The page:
|Docket No.||Op. Below||Argument||Opinion||Vote||Author||Term|
|16-1102||Fed. Cir.||N/A||N/A||N/A||N/A||OT 2017|
Issues: (1) Whether the court's decisions in Graham v. John Deere Co. and KSR International Co. v. Teleflex Inc. require a court to hold patents obvious as a matter of law under 35 U.S.C. § 103 where the patents make at most trivial advances over technologies well-known to a person of skill in the art; (2) whether the court's decision in eBay Inc. v. MercExchange, L.L.C. requires application of the four-factor test for injunctions in accordance with traditional equitable principles, and therefore requires more than merely “some connection” between an infringing feature and asserted irreparable harm to support issuance of an injunction for patent infringement; and (3) whether the court's decision in Warner-Jenkinson Co. v. Hilton Davis Chemical Co. requires evidence that an accused product meets all elements of the relevant claim to support entry of a judgment of patent infringement. CVSG: 10/04/2017
|Date||Proceedings and Orders |
|Feb 17 2017||Application (16A823) to extend the time to file a petition for a writ of certiorari from February 26, 2017 to March 29, 2017, submitted to The Chief Justice.|
|Feb 21 2017||Application (16A823) granted by The Chief Justice extending the time to file until March 29, 2017.|
|Mar 10 2017||Petition for a writ of certiorari filed. (Response due April 10, 2017)|
|Mar 30 2017||Order extending time to file response to petition to and including May 22, 2017.|
|Apr 10 2017||Brief amici curiae of Public Knowledge, et al. filed.|
|Apr 10 2017||Brief amici curiae of The Hispanic Leadership Fund, et al. filed.|
|Apr 10 2017||Brief amici curiae of The Software & Information Industry Association, et al. filed.|
|Apr 10 2017||Brief amicus curiae of Intellectual Property Professors filed.|
|May 22 2017||Brief of respondent Apple Inc. in opposition filed.|
|Jun 05 2017||Reply of petitioners Samsung Electronics Co., et al. filed.|
|Jun 06 2017||DISTRIBUTED for Conference of June 22, 2017.|
|Jun 26 2017||The Acting Solicitor General is invited to file a brief in this case expressing the views of the United States.|
|Oct 04 2017||Brief amicus curiae of United States filed.|
|Oct 17 2017||Supplemental brief of petitioners Samsung Electronics Co., Ltd., et al. filed.|
|Oct 18 2017||DISTRIBUTED for Conference of 11/3/2017.|
|Nov 06 2017||Petition DENIED.|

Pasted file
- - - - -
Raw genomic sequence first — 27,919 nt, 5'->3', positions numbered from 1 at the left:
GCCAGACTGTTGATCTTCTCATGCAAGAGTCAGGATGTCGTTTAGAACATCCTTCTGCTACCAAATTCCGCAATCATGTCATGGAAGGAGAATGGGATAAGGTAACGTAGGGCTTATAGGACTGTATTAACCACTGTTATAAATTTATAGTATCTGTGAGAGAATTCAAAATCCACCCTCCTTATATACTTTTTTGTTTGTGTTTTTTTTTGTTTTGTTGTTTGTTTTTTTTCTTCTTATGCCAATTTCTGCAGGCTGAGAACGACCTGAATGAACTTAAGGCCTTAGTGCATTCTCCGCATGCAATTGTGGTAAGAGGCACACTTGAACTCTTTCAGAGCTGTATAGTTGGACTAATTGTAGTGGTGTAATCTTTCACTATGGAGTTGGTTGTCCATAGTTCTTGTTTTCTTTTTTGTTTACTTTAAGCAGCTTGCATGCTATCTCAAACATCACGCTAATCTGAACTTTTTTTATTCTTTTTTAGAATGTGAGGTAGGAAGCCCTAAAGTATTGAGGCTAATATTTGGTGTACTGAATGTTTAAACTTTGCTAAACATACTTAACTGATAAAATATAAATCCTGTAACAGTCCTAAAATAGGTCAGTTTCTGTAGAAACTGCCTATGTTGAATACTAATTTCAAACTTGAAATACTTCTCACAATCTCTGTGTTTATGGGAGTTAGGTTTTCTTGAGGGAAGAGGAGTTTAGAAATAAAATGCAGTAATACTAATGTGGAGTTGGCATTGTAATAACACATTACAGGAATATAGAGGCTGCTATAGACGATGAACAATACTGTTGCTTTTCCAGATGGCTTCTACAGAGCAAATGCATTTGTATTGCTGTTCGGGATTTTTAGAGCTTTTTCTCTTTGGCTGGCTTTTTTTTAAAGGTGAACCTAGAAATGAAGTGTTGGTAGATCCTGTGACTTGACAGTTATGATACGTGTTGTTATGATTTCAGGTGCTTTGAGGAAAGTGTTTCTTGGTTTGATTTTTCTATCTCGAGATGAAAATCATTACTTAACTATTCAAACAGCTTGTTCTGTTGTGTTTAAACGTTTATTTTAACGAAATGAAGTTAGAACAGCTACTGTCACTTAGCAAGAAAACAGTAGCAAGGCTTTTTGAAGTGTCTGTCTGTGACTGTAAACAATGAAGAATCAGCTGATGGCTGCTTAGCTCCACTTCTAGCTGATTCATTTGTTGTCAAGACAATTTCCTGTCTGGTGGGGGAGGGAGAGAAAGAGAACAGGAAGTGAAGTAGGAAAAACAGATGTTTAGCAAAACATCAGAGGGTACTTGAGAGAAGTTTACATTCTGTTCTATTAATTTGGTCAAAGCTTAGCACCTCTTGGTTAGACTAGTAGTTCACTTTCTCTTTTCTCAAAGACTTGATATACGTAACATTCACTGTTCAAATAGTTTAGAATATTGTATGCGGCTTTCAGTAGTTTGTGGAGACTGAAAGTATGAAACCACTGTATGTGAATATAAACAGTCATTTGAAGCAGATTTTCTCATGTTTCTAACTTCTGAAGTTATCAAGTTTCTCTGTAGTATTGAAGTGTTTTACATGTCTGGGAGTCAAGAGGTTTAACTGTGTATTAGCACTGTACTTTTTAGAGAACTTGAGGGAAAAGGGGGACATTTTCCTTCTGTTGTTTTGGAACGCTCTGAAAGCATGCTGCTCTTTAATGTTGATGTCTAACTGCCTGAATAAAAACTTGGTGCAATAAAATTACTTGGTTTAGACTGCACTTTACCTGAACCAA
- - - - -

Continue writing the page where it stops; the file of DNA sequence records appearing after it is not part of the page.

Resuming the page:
In clash between private property rights and pro-union interests, the Supreme Court invalidates a California regulation that requires agricultural employers to allow union organizers onto their property to speak with workers. SCOTUS says the regulation violates the 5th Amendment.
BREAKING: In major First Amendment case on student speech, the Supreme Court rules 8-1 in favor of a former high school student who was disciplined by her public school after sending a vulgar message on Snapchat complaining about the school's cheerleading squad.
In the second Supreme Court opinion of the day, the court holds that the structure of the Federal Housing Finance Agency (which regulates Fannie Mae & Freddie Mac) is unconstitutional because of the limits on the president's ability to remove the agency's director.
The Supreme Court issues its opinion in the "hot pursuit" case -- a case about when police can follow a fleeing suspect into a home without a warrant. In an opinion by Kagan, the court declines to adopt a bright-line rule on "hot pursuits" of people suspected of misdemeanors.
The Supreme Court will release one or more opinions at 10:00 a.m. Join us on the live blog beginning at 9:45. https://www.scotusblog.com/2021/06/announcement-of-opinions-for-wednesday-june-23/
After the Supreme Court handed down three opinions this morning, 12 cases remain outstanding for this term. They include voting rights, student free speech, and anonymous donors. We expect more opinions on Wednesday, June 23 at 10:00 a.m. ET.
We will open the live blog at 9:45.
Experts continue to analyze last week's Fulton decision. Here are the final pieces in our symposium.
Thomas Berg & Douglas Laycock on the future of free-exercise challenges: https://www.scotusblog.com/2021/06/protecting-free-exercise-under-smith-and-after-smith/
Holly Hollman on the ruling's many unresolved questions: https://www.scotusblog.com/2021/06/court-requires-religious-exemption-but-leaves-many-questions-unanswered/
The first two pieces in our symposium on yesterday's decision in Fulton v. Philadelphia are up. First, @JimOleske dissects the decision in light of the court's shadow-docket ruling in Tandon v. Newsom, which took a very different approach to free exercise.
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